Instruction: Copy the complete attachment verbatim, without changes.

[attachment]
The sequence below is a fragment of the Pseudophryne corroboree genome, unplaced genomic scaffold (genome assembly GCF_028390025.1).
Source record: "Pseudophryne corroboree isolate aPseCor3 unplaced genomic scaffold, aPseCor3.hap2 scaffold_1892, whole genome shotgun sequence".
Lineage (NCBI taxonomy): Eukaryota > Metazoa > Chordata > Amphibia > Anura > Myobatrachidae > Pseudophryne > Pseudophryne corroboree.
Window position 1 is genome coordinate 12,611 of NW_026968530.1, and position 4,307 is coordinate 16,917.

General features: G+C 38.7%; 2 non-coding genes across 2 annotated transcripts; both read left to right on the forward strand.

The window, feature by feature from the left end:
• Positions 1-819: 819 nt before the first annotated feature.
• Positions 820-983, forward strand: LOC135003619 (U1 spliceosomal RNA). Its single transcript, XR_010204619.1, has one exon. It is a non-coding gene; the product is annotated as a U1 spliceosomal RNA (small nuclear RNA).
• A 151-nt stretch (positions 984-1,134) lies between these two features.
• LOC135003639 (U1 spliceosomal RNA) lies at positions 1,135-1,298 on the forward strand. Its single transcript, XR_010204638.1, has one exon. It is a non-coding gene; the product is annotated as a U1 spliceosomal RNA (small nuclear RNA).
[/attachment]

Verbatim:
The sequence below is a fragment of the Pseudophryne corroboree genome, unplaced genomic scaffold (genome assembly GCF_028390025.1).
Source record: "Pseudophryne corroboree isolate aPseCor3 unplaced genomic scaffold, aPseCor3.hap2 scaffold_1892, whole genome shotgun sequence".
Lineage (NCBI taxonomy): Eukaryota > Metazoa > Chordata > Amphibia > Anura > Myobatrachidae > Pseudophryne > Pseudophryne corroboree.
Window position 1 is genome coordinate 12,611 of NW_026968530.1, and position 4,307 is coordinate 16,917.

General features: G+C 38.7%; 2 non-coding genes across 2 annotated transcripts; both read left to right on the forward strand.

The window, feature by feature from the left end:
• Positions 1-819: 819 nt before the first annotated feature.
• Positions 820-983, forward strand: LOC135003619 (U1 spliceosomal RNA). Its single transcript, XR_010204619.1, has one exon. It is a non-coding gene; the product is annotated as a U1 spliceosomal RNA (small nuclear RNA).
• A 151-nt stretch (positions 984-1,134) lies between these two features.
• LOC135003639 (U1 spliceosomal RNA) lies at positions 1,135-1,298 on the forward strand. Its single transcript, XR_010204638.1, has one exon. It is a non-coding gene; the product is annotated as a U1 spliceosomal RNA (small nuclear RNA).